I see this question asked frequently on writing boards, and I’m at a place in my own writing to answer Yes.
I focused on short stories for a few years because I was trying to create my own self-paced MFA in fiction writing. The creative writing course that I tried in college did not move me toward my goal of commercial fiction. Dollars go a lot further when spent on how-to books, online seminars, and an occasional paid evaluation instead (I found the Writers of the Future contest valuable because I could enter for free and get detailed feedback about where I fell in their slush pile).
Short fiction is a great way to make sure that you have mastered basic skills, and that you can keep the bicycle upright and moving. It takes a complete narrative to apply storytelling lessons, and I have time to finish multiple short stories a year, but not multiple novels. I don’t think I would have absorbed information as quickly without practice. My stories from 2017 mostly fell over, and the friends kind enough to read them probably suffered. But in 2020 I completed five short stories, and by mid-2021 I have sold two of them at professional rates.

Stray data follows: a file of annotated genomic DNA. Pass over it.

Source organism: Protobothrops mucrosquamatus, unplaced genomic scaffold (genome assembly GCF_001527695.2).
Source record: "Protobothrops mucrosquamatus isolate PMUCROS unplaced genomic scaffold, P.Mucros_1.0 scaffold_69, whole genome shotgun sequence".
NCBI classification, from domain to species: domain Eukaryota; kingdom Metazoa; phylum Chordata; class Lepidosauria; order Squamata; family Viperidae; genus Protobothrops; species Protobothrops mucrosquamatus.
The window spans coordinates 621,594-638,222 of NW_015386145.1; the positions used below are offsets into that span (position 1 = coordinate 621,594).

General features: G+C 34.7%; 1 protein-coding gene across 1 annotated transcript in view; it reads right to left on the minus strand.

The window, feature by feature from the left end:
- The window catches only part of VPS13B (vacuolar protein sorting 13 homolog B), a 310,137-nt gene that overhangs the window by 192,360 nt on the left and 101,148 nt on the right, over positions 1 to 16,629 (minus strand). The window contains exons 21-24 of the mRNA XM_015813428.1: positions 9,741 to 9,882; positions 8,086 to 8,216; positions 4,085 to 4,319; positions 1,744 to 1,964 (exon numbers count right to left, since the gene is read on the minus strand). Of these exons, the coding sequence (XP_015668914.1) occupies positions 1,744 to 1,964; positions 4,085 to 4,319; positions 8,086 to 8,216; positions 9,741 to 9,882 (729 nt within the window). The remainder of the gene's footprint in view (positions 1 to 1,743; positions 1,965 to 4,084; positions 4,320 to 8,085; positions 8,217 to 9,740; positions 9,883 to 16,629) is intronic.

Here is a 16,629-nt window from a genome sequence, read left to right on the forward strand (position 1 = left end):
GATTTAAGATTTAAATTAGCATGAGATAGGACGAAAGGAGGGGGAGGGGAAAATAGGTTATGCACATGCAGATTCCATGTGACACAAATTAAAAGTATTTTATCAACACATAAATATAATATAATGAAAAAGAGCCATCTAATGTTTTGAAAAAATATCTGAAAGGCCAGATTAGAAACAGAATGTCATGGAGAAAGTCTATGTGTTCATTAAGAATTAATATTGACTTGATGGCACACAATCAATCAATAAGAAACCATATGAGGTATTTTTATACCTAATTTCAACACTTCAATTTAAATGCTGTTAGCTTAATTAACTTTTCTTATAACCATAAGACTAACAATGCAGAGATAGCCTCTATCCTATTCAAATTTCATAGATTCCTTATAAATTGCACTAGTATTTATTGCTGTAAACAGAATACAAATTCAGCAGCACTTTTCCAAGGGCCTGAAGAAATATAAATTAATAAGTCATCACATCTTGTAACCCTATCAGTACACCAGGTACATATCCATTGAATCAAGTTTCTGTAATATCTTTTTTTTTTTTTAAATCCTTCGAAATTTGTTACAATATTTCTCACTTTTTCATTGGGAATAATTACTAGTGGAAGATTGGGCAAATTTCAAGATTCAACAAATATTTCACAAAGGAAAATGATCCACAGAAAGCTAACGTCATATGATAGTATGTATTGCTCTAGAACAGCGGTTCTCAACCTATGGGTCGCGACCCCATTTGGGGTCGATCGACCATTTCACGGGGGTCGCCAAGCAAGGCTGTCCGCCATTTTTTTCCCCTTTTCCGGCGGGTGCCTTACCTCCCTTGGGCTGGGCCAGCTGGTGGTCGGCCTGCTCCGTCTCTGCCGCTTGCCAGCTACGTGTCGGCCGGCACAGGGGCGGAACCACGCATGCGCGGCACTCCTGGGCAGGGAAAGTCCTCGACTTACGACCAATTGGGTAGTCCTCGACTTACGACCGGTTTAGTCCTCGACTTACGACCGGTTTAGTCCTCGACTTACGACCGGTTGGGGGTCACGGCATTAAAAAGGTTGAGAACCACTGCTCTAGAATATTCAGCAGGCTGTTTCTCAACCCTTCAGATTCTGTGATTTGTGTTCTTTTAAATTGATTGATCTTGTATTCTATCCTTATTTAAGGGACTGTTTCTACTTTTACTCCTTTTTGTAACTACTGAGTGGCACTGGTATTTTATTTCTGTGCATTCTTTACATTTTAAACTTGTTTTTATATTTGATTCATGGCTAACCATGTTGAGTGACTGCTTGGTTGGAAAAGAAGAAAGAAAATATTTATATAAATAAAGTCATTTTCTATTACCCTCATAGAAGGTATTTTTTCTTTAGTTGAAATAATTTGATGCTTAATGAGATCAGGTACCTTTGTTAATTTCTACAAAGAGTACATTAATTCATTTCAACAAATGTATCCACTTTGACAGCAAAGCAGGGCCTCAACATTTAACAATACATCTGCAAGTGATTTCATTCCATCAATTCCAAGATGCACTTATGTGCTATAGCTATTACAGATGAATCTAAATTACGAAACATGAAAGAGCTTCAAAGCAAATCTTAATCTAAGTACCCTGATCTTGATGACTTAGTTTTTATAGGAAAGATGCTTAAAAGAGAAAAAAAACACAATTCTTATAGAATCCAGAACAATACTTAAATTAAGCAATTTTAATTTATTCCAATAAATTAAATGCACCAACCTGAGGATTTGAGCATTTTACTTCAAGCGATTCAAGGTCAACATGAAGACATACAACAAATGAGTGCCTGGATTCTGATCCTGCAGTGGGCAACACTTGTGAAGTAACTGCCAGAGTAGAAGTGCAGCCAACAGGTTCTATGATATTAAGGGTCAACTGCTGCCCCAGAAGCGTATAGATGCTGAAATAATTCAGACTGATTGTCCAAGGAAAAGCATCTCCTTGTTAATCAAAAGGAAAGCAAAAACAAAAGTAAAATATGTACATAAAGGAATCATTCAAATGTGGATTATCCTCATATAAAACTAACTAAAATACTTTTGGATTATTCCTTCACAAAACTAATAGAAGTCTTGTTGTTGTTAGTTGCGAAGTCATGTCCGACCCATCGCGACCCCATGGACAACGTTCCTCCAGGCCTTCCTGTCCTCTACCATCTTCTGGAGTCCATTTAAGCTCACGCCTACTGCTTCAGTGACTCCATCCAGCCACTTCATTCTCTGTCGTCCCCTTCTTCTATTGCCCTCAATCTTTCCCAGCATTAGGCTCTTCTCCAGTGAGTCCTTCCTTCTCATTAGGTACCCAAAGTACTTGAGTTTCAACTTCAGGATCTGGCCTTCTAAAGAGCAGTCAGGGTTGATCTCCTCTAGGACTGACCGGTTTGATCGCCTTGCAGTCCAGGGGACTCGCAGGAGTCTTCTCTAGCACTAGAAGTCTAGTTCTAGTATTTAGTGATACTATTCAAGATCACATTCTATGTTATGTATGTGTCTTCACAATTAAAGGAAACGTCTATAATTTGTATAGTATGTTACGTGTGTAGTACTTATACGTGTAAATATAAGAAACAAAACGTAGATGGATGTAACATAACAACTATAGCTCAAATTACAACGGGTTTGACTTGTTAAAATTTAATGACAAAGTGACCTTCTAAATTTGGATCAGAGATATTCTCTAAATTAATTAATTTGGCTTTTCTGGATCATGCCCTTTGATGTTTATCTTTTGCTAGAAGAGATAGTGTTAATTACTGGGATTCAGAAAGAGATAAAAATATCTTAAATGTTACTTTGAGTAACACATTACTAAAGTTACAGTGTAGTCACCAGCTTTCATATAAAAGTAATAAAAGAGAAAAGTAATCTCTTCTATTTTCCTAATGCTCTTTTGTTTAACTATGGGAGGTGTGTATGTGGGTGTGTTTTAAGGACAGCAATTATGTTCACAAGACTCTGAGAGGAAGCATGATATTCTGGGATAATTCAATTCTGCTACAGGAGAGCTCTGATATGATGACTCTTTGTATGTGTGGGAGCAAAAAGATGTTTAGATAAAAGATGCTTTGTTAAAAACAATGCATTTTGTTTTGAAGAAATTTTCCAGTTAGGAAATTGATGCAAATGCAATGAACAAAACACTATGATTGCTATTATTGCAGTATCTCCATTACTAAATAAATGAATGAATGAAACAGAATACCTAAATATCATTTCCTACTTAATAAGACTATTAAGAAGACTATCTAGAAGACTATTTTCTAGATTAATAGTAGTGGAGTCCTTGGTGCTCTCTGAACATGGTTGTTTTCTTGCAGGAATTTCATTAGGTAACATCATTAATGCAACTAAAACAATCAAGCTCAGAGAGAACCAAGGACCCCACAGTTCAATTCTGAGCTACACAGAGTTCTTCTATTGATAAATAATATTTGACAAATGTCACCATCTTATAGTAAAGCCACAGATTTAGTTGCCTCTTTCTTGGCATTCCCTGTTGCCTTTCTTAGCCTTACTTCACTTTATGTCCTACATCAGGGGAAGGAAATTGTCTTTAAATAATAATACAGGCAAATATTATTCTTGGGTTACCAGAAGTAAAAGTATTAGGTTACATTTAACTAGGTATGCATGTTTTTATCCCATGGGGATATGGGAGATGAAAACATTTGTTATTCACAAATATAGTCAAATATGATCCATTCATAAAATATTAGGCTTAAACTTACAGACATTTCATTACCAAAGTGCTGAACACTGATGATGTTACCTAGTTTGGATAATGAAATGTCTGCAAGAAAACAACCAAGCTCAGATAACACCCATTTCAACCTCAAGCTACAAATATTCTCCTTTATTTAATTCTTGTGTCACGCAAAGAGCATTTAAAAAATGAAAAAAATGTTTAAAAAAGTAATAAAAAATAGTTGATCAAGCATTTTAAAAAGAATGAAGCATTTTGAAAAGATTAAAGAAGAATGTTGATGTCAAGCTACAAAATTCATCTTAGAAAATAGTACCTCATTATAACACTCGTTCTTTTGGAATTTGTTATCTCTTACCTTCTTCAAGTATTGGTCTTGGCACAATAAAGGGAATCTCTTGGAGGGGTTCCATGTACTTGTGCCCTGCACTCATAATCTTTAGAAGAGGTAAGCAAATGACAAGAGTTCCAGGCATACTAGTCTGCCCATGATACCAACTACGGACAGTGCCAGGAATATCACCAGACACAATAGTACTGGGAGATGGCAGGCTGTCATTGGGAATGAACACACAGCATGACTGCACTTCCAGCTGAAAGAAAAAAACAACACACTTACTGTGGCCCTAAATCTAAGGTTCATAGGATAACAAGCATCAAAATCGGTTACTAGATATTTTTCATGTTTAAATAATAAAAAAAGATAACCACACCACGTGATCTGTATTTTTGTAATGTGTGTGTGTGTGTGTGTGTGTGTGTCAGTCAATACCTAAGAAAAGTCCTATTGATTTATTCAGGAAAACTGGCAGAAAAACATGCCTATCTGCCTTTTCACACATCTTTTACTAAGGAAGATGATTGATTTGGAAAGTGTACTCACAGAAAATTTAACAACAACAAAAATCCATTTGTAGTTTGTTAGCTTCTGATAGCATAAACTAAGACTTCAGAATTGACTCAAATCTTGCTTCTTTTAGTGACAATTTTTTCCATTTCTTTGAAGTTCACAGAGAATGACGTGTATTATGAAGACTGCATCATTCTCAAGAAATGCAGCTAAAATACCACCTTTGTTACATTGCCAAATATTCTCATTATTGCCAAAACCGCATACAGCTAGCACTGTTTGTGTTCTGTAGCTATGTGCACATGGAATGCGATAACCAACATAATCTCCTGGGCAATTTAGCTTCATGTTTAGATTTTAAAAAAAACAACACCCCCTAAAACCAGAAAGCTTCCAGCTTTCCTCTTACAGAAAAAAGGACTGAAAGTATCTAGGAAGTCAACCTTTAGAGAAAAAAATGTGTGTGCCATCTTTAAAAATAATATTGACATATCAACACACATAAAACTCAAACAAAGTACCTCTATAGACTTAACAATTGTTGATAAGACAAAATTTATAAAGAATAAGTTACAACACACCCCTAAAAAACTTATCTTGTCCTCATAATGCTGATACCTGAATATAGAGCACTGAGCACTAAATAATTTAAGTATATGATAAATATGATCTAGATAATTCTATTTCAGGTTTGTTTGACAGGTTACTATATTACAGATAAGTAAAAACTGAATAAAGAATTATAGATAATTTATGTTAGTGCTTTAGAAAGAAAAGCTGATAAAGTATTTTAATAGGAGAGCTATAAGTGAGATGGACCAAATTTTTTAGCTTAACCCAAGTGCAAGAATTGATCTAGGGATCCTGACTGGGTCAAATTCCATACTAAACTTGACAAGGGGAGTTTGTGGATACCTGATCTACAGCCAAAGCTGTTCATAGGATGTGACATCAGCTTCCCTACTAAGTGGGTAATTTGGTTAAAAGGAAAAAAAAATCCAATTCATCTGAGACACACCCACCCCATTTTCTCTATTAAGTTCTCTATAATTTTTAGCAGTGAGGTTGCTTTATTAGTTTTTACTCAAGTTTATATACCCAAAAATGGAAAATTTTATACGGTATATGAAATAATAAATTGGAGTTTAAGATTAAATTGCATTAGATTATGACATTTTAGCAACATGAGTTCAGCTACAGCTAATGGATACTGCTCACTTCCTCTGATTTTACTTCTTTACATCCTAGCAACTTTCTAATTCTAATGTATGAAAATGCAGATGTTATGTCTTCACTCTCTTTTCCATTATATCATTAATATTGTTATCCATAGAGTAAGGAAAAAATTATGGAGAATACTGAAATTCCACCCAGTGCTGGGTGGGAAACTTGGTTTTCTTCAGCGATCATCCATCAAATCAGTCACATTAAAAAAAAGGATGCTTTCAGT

I think I’ve reached the point where it matters where the bicycle is going: whether the story concept is interesting to the reader is more important to the success of a work than my technical skills. That’s uniquely terrifying, because I can only feel motivated to complete a work if I’m excited, and I am a weirdo with a poor grasp of what normal people think about all day.
And I’m setting my writing routine aside for a few months because our youngest son has a congenital heart defect and requires open heart surgery this Fall. It’s been a chance to examine how I spent my writing time and to plan how I will spend it in 2022. When I come back it’s time to focus completely on the novel that’s about a quarter done, and send it out into the world somehow.
Of course, short stories differ from novels in more way than length. I don’t think they are required before writing a novel, but I do think they are the most efficient way to practice the entire process of fiction writing, including submission.